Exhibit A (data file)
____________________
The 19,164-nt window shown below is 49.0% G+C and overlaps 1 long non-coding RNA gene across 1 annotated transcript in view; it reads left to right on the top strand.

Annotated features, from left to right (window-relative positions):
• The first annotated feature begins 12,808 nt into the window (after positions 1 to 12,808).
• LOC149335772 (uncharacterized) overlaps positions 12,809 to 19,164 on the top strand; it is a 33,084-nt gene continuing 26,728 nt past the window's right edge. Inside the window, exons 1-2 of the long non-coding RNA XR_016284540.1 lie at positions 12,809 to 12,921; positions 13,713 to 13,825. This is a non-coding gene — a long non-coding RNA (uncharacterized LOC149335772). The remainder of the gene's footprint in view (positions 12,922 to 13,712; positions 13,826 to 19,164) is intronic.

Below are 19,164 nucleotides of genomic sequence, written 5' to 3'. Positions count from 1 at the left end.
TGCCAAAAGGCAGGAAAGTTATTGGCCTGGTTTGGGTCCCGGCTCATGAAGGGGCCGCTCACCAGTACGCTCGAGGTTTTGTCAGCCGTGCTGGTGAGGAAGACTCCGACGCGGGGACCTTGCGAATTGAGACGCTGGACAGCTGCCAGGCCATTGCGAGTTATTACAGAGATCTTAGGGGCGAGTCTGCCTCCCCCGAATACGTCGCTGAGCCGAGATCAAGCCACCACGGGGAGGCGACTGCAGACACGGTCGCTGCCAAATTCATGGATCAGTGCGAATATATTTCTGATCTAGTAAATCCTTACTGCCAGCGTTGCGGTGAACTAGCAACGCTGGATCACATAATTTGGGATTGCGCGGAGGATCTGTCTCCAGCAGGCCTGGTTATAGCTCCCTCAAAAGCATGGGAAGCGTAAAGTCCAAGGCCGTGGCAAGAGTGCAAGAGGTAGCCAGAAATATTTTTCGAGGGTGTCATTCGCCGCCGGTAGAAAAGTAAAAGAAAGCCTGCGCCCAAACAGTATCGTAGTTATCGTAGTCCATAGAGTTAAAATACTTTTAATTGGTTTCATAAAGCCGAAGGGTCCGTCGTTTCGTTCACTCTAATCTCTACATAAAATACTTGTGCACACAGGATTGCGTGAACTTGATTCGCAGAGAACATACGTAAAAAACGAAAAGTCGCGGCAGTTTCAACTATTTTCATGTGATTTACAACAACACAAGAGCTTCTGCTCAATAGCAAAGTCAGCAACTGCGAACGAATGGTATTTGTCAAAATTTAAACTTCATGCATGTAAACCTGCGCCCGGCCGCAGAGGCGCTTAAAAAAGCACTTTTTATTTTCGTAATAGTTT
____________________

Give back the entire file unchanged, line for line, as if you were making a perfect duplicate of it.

The 19,164-nt window shown below is 49.0% G+C and overlaps 1 long non-coding RNA gene across 1 annotated transcript in view; it reads left to right on the top strand.

Annotated features, from left to right (window-relative positions):
• The first annotated feature begins 12,808 nt into the window (after positions 1 to 12,808).
• LOC149335772 (uncharacterized) overlaps positions 12,809 to 19,164 on the top strand; it is a 33,084-nt gene continuing 26,728 nt past the window's right edge. Inside the window, exons 1-2 of the long non-coding RNA XR_016284540.1 lie at positions 12,809 to 12,921; positions 13,713 to 13,825. This is a non-coding gene — a long non-coding RNA (uncharacterized LOC149335772). The remainder of the gene's footprint in view (positions 12,922 to 13,712; positions 13,826 to 19,164) is intronic.

Below are 19,164 nucleotides of genomic sequence, written 5' to 3'. Positions count from 1 at the left end.
TGCCAAAAGGCAGGAAAGTTATTGGCCTGGTTTGGGTCCCGGCTCATGAAGGGGCCGCTCACCAGTACGCTCGAGGTTTTGTCAGCCGTGCTGGTGAGGAAGACTCCGACGCGGGGACCTTGCGAATTGAGACGCTGGACAGCTGCCAGGCCATTGCGAGTTATTACAGAGATCTTAGGGGCGAGTCTGCCTCCCCCGAATACGTCGCTGAGCCGAGATCAAGCCACCACGGGGAGGCGACTGCAGACACGGTCGCTGCCAAATTCATGGATCAGTGCGAATATATTTCTGATCTAGTAAATCCTTACTGCCAGCGTTGCGGTGAACTAGCAACGCTGGATCACATAATTTGGGATTGCGCGGAGGATCTGTCTCCAGCAGGCCTGGTTATAGCTCCCTCAAAAGCATGGGAAGCGTAAAGTCCAAGGCCGTGGCAAGAGTGCAAGAGGTAGCCAGAAATATTTTTCGAGGGTGTCATTCGCCGCCGGTAGAAAAGTAAAAGAAAGCCTGCGCCCAAACAGTATCGTAGTTATCGTAGTCCATAGAGTTAAAATACTTTTAATTGGTTTCATAAAGCCGAAGGGTCCGTCGTTTCGTTCACTCTAATCTCTACATAAAATACTTGTGCACACAGGATTGCGTGAACTTGATTCGCAGAGAACATACGTAAAAAACGAAAAGTCGCGGCAGTTTCAACTATTTTCATGTGATTTACAACAACACAAGAGCTTCTGCTCAATAGCAAAGTCAGCAACTGCGAACGAATGGTATTTGTCAAAATTTAAACTTCATGCATGTAAACCTGCGCCCGGCCGCAGAGGCGCTTAAAAAAGCACTTTTTATTTTCGTAATAGTTT